I know, this is our world today: A place void of losers, where everyone gets a chance and little is earned due to no need to do so. And it’s limiting the means of inspiration, motivation, and the creation of responsible adults.
In recent years, I’ve watched begrudgingly as our youth sports have lowered the bar. They’ve created classifications in an effort to create more winners, an all-inclusive playoff format which by definition defies logic and chopped the legs from coaches in a position to make a difference. “Get better,” is gone, and with it one of the single greatest motivators since the beginning of time … failure.
Last weekend, I sat comfortably in an adult beverage establishment with a group of coaches and educators whose careers and passions revolve around the lost art of teaching. I say it’s lost in a bit of jest, but as a larger means of communicating, the message they’ve been rendered incapable of delivering. Discipline is gone and coddling is the resource left to the disposal of the people supposedly trusted to shape our kids. That’s right, coaches are hired with the understanding that they know what they’re doing. In most cases, they’re in their position based on a proven acumen, a history of success, or merely an intense desire to give back. After all, why else would someone choose to use the bulk of their free time maintaining fields, running practices, and raising money while under no obligation to do so? Problem is, we won’t let them do it.
As we went around the room, each and every one of the coaches in attendance had a recent tale of woe regarding an effort to instruct, debunked by a parent or administrator, “protecting” either their kid or their job. “Big Brother” is always watching and the kids know it. This type of thinking isn’t new, for I recall encountering it to an extent in my youth; however not until the last decade or so did we as a society empower this line of thinking, and due to such we’ve stripped our coaches of the weaponry necessary to fight the bad attitudes, laziness, and dying work ethic resulting from the campaign to eliminate losing, being cut, and “missing-out” from our kids’ lives.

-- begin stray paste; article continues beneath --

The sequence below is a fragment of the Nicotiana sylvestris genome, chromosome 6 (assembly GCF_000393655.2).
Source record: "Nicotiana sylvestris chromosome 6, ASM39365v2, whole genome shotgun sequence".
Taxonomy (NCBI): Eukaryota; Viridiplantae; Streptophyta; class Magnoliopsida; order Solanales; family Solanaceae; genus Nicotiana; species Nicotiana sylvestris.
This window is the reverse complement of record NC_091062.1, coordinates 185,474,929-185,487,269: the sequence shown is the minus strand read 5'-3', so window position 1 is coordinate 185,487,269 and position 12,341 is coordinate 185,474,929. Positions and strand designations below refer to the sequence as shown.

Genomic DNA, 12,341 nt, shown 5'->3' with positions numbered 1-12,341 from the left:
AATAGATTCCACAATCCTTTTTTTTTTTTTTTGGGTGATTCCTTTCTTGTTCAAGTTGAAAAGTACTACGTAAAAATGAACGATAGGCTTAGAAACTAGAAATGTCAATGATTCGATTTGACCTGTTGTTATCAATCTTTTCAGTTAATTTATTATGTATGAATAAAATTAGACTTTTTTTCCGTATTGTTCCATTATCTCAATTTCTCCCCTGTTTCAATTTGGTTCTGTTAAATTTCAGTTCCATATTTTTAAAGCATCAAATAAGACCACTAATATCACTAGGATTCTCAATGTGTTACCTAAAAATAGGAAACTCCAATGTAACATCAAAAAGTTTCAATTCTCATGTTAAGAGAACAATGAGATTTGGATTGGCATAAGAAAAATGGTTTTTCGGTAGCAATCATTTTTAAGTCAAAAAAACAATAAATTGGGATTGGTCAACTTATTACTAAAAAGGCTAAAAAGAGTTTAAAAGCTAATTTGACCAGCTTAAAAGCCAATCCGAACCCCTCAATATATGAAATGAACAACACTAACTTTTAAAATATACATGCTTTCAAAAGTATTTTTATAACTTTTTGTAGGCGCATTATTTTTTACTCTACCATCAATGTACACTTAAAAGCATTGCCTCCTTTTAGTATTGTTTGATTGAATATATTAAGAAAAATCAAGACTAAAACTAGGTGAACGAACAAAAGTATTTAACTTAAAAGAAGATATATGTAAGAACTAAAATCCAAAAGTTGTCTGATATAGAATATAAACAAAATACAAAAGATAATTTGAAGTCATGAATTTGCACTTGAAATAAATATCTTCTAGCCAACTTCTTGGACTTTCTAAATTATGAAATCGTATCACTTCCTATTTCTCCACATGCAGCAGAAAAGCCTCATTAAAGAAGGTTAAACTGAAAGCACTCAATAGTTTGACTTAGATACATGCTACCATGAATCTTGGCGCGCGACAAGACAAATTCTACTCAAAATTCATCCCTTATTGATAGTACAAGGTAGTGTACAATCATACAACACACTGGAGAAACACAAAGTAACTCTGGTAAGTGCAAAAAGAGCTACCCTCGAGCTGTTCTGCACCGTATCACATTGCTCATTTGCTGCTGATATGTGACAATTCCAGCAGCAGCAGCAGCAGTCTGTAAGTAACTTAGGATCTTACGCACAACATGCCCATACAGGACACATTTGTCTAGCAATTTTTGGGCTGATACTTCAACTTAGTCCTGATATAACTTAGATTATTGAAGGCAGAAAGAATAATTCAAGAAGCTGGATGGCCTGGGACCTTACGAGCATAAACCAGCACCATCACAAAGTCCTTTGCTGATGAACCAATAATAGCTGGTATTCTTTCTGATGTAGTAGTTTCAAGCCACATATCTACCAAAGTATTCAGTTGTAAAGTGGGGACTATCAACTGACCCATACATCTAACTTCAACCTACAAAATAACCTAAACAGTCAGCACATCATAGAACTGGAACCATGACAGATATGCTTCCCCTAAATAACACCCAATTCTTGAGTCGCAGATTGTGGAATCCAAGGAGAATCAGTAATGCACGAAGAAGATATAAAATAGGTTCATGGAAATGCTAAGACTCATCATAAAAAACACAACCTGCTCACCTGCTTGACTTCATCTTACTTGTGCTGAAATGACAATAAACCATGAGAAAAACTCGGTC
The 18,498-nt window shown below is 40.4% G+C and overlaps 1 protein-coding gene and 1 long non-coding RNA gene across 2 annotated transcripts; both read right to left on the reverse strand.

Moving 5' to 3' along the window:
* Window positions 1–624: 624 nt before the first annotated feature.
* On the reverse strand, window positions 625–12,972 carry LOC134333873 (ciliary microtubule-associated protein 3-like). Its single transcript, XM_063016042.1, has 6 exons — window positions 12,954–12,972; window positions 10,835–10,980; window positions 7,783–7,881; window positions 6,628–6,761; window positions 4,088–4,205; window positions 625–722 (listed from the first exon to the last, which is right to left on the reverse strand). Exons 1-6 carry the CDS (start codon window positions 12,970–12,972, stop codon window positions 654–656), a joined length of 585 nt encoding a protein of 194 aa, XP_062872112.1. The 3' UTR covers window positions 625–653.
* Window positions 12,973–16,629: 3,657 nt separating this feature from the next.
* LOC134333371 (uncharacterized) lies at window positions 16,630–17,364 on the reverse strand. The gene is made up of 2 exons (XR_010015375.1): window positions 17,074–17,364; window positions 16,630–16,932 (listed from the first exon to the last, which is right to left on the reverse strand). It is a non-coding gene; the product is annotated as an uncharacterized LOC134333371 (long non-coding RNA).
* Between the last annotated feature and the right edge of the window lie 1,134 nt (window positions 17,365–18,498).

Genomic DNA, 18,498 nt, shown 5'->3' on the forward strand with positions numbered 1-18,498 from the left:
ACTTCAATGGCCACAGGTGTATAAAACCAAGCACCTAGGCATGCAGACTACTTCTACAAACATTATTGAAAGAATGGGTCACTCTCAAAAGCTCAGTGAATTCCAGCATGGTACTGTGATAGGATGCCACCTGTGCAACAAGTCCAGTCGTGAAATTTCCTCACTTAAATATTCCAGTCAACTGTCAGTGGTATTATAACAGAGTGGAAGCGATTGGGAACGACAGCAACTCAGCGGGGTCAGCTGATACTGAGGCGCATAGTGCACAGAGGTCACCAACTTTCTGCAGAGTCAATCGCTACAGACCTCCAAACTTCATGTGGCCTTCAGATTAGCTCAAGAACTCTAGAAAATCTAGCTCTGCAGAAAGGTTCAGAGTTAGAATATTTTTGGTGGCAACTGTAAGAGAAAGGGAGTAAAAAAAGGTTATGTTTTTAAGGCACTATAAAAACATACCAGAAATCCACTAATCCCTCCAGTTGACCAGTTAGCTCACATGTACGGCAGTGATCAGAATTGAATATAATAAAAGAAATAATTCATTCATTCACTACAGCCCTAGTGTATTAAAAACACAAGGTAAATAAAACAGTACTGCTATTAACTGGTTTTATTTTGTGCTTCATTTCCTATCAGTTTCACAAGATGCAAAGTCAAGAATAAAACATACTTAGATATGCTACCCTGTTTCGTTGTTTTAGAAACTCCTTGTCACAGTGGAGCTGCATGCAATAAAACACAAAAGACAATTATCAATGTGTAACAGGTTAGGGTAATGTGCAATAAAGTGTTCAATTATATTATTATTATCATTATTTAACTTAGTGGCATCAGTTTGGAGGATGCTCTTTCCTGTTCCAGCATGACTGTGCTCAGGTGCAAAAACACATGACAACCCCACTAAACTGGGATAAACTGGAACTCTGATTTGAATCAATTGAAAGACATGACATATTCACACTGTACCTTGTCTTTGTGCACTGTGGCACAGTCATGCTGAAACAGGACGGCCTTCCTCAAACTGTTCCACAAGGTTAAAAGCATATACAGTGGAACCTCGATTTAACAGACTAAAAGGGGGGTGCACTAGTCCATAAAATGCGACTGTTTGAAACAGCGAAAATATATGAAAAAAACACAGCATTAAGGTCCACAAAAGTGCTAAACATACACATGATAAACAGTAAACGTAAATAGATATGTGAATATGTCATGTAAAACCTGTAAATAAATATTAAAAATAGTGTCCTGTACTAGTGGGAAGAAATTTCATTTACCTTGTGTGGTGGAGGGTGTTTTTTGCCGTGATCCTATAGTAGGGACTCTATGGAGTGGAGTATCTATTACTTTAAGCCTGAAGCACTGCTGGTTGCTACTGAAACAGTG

Somewhere along the line competition got a bad name, and losing lost its good side. Competition shows you what you’re made of, and losing motivates you to get better. But if you’re never allowed to lose, you’ll never understand what it means to work hard for something you want … after all, someone will just give it to you … right?
I love sports and fully appreciate the applicable life skills they can provide you with, but I feel like the way our overprotective, politically correct, everyone-gets-a-trophy society treats them and those involved with them now is ruining the games, and handicapping the kids participating in them. Losing is okay at times. It isn’t something you should aspire to do, nor should you be satisfied with it, but it can provide you with necessary tools to succeed later in life and motivate you to do better in an effort to win. So quit protecting kids who don’t need it, otherwise they might need that same protection as adults … and there are no trophies in those games.